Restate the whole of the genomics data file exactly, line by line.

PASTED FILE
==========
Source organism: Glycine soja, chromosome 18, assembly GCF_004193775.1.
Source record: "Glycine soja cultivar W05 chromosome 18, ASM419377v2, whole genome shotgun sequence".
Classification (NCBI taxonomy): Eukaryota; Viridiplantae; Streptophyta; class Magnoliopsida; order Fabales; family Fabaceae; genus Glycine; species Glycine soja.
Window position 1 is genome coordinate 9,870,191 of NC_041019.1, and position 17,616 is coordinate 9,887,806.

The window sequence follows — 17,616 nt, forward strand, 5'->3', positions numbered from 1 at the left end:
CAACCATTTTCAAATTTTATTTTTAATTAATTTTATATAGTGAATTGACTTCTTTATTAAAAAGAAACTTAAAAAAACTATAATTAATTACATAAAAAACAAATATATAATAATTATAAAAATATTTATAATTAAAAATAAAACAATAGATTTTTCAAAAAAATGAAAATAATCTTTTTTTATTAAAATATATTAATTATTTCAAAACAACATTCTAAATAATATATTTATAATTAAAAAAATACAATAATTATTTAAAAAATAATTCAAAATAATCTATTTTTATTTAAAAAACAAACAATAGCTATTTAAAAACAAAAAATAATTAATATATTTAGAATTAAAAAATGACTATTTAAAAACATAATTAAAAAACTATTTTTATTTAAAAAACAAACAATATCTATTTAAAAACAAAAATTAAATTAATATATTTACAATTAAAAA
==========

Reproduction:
Source organism: Glycine soja, chromosome 18, assembly GCF_004193775.1.
Source record: "Glycine soja cultivar W05 chromosome 18, ASM419377v2, whole genome shotgun sequence".
Classification (NCBI taxonomy): Eukaryota; Viridiplantae; Streptophyta; class Magnoliopsida; order Fabales; family Fabaceae; genus Glycine; species Glycine soja.
Window position 1 is genome coordinate 9,870,191 of NC_041019.1, and position 17,616 is coordinate 9,887,806.

The window sequence follows — 17,616 nt, forward strand, 5'->3', positions numbered from 1 at the left end:
CAACCATTTTCAAATTTTATTTTTAATTAATTTTATATAGTGAATTGACTTCTTTATTAAAAAGAAACTTAAAAAAACTATAATTAATTACATAAAAAACAAATATATAATAATTATAAAAATATTTATAATTAAAAATAAAACAATAGATTTTTCAAAAAAATGAAAATAATCTTTTTTTATTAAAATATATTAATTATTTCAAAACAACATTCTAAATAATATATTTATAATTAAAAAAATACAATAATTATTTAAAAAATAATTCAAAATAATCTATTTTTATTTAAAAAACAAACAATAGCTATTTAAAAACAAAAAATAATTAATATATTTAGAATTAAAAAATGACTATTTAAAAACATAATTAAAAAACTATTTTTATTTAAAAAACAAACAATATCTATTTAAAAACAAAAATTAAATTAATATATTTACAATTAAAAA